Golf Course Management

APR 2013

Golf Course Management magazine is dedicated to advancing the golf course superintendent profession and helping GCSAA members achieve career success.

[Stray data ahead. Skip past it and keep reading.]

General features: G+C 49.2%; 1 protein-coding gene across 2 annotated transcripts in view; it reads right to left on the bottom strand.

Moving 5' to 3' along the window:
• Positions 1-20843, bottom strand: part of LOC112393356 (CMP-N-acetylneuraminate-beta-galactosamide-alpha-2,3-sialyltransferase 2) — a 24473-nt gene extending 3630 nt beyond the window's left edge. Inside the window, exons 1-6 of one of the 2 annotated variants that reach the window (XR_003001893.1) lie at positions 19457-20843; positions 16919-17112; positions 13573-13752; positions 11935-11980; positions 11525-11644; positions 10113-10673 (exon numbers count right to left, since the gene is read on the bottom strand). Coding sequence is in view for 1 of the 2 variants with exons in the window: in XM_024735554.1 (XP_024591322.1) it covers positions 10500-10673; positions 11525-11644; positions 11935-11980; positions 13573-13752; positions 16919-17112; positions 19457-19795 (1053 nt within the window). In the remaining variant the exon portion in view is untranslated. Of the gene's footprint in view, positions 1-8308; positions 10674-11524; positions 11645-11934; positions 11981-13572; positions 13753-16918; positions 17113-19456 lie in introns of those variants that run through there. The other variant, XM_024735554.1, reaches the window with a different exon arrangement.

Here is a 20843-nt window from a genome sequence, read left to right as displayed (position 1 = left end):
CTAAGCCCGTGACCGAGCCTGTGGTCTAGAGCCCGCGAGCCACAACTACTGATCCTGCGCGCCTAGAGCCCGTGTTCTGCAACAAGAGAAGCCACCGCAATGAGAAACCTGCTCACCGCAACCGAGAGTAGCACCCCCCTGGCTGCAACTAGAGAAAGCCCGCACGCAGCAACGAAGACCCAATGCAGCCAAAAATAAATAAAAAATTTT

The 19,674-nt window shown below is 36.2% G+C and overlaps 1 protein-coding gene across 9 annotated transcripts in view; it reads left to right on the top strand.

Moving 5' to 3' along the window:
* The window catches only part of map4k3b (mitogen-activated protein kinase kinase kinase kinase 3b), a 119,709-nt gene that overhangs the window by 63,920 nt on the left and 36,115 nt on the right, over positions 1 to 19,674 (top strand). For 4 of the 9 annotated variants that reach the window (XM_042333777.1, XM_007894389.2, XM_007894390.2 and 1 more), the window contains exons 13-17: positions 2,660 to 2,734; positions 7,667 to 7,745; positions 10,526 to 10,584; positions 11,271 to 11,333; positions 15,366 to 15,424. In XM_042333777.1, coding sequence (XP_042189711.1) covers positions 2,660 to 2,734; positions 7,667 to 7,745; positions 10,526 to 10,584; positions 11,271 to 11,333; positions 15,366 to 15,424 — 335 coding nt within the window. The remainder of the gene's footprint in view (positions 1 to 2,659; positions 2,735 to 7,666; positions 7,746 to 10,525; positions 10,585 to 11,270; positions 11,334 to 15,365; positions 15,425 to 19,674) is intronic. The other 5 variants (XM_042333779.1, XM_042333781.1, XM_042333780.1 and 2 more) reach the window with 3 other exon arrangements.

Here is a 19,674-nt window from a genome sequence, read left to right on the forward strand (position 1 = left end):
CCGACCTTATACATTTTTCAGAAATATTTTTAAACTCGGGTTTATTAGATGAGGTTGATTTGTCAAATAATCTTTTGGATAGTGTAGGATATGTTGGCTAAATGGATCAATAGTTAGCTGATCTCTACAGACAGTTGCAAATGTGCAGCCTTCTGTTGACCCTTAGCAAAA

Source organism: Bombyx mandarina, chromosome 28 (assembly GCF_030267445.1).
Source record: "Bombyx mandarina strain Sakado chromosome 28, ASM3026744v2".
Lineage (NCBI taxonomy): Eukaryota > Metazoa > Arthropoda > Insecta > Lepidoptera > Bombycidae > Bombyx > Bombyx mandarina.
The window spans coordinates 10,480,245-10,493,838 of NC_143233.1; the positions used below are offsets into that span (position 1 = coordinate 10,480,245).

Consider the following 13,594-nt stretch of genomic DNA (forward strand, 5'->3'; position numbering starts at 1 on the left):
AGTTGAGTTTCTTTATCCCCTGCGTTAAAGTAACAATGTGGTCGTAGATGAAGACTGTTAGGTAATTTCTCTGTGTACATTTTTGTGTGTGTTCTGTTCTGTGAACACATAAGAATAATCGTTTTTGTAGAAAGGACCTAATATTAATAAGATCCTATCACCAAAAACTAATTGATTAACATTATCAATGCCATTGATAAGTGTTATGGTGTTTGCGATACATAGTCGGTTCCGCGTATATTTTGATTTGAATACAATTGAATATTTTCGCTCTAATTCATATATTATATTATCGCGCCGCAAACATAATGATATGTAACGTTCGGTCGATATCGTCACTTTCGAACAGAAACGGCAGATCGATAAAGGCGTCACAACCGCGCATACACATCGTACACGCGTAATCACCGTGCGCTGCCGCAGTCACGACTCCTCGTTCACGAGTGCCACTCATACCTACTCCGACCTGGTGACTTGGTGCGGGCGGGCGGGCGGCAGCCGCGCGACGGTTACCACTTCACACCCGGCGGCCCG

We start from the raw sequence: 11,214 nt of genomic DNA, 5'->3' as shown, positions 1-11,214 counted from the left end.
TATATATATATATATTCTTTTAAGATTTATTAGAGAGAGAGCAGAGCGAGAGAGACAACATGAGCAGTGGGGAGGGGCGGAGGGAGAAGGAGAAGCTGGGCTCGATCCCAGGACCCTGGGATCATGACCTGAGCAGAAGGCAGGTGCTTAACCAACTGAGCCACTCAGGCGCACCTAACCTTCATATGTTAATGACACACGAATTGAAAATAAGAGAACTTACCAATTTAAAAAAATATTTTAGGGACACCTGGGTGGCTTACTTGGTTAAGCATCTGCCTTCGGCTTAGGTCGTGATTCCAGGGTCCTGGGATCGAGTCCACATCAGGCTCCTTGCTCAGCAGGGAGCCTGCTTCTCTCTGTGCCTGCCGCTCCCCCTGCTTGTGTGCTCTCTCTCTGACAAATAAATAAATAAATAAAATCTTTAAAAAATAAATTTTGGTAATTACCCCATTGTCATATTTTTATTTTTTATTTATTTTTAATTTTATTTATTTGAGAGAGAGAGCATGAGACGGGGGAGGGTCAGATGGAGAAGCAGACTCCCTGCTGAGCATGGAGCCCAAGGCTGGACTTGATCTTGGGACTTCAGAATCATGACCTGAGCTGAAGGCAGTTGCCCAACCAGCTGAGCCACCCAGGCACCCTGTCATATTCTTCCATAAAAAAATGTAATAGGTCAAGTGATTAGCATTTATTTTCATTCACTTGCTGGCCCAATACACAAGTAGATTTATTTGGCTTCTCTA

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front NINE 9 Merewitz honored with Musser Award V v Emily Merewitz, Ph.D., was selected to receive the 2013 Musser Award for Excellence by the Musser International Turfgrass Foundation. Merewitz is an assistant professor in molecular turfgrass biology at Michigan State University. She received her bachelor's degree in plant science and plant biotechnology from Rutgers University. She earned her Ph.D. at Rutgers under the tutelage of Bingru Huang, Ph.D., in molecular turfgrass physiology. The Musser Award is given to an outstanding Ph.D. candidate who, in the fnal phase of his or her graduate studies, demonstrates overall excellence throughout a doctoral program in turfgrass research. "I am very grateful to be considered and to have received such a prestigious award," Merewitz says. "It is quite an honor and it will motivate me even more to excel in the turfgrass industry. The industry has been extremely supportive of my research, and this award is something that means a lot to me." The criteria for selecting award recipients include graduate work, academic record, dissertation, publications, leadership and extracurricular activities. To date, awards have been granted to doctoral students from universities including Arizona, Auburn, Cornell, Georgia, Maryland, Minnesota, Nebraska, North Carolina State, Ohio State, Penn State, Purdue, Michigan State, Rutgers, Tennessee and Texas A&M. Positive news from Grass selection for Rio Olympic course revealed Emily Merewitz, Ph.D. v 2012: There was a 5.7 percent increase in rounds of golf played, according to figures released by the National Golf Foundation (NGF). The resulting increase of 26 million rounds takes the national total to approximately 490 million. Since rounds declined about 11 percent, or 55 million in the past 10 years, 2012 alone recovers half of that dip. The NGF also reported that U.S. golf course openings totaled 13.5 (defined as 18-hole equivalents) in 2012 compared to 154.5 course closures. It marked the seventh straight year that more golf courses closed than opened in the U.S. 24 GCM April 2013 The word is out. Make that two words. Zeon zoysia. As frst reported by GCM, the fairways, roughs and tees on the Olympic golf course in Rio de Janeiro will be a fne-textured variety of zoysiagrass called Zeon. Frank Rossi, Ph.D., of Cornell University, confrmed the grass choice during the 2013 Golf Industry Show in February in San Diego. Rossi is a consulting agronomist involved in selecting turf varieties for the frst golf course to be built as the venue for golf's return as an Olympic sport in the 2016 Olympic Games. "Everything approaching the greens, 88 percent of the grassed area, will be Zeon zoysia," says Rossi, who added that the selection of grass for the greens had been delayed because the salinity and quality of the water to be used for irrigation remained unknown. "The decision on the greens and green surrounds hinges on the quality of the water," Rossi says. "If the water is good, the greens will be an ultradwarf bermudagrass. The surrounds will be another type of bermudagrass. If the water is not good, the greens and surrounds will be some type of paspalum because the bermudagrass may not hold up to poor water quality." The water quality will not be a factor for the zoysiagrass, however. "Zoysiagrasses have highly functional salt glands on their leaves, which allow the plant to remove salt from the soil and transport it through the stems to the leaves. Salt crystals develop see more @ on the leaf surface where it can be removed with simple mowing," according to Milt Engelke, professor emeritus at Texas A&M University, who has studied zoysiagrass for 32 years. The course is being designed by Gil Hanse of Hanse Golf Course design in Malvern, Pa. — Stacie Zinn Roberts, GCM contributor GCSAA weighs in on MSMA with EPA In a meeting in Washington, D.C., with the EPA to review registration of the herbicide MSMA, GCSAA members Mark Esoda, CGCS at Atlanta Country Club, and Greg Pheneger, CGCS at John's Island Club in Vero Beach, Fla., as well as Chava McKeel, GCSAA associate director of government relations, helped represent the interest of the golf course management industry and the role MSMA plays in integrated weed management programs on golf courses. MSMA, an important turf management tool for the U.S. golf industry, is used especially in the southeastern U.S. as a spottreatment control for goosegrass, dallisgrass and tropical signalgrass to provide high-quality golf course playing surfaces. In August 2006, the EPA issued a decision to make MSMA ineligible for re-registration on golf courses. MSMA use is currently banned in Florida, and a ban in other states was set to go into effect at the end of 2012. In October, however, MSMA applications labeled for use on golf courses (except Florida) were extended for at least three or four more years until a new National Academy of Sciences review on inorganic arsenic is completed. And the winner is … There is a new dog of the year from the pooches featured in the 2013 Lebanon Turf Dog Days of Golf calendar. Maple, a silken wind hound featured in November, was selected as the dog of the year during voting that took place during the 2013 Golf Industry Show in San Diego. Maple is owned by Tim Muys, the superintendent at Piper's Heath Golf Club in Hornby, Ontario, Canada, and a 16-year GCSAA member. Thanks to Maple's popularity with voters, Lebanon Turf will donate $3,000 to Muys' local GCSAA chapter and $500 to Muys' local Humane Society, and Muys and Maples will receive $500 of their own.

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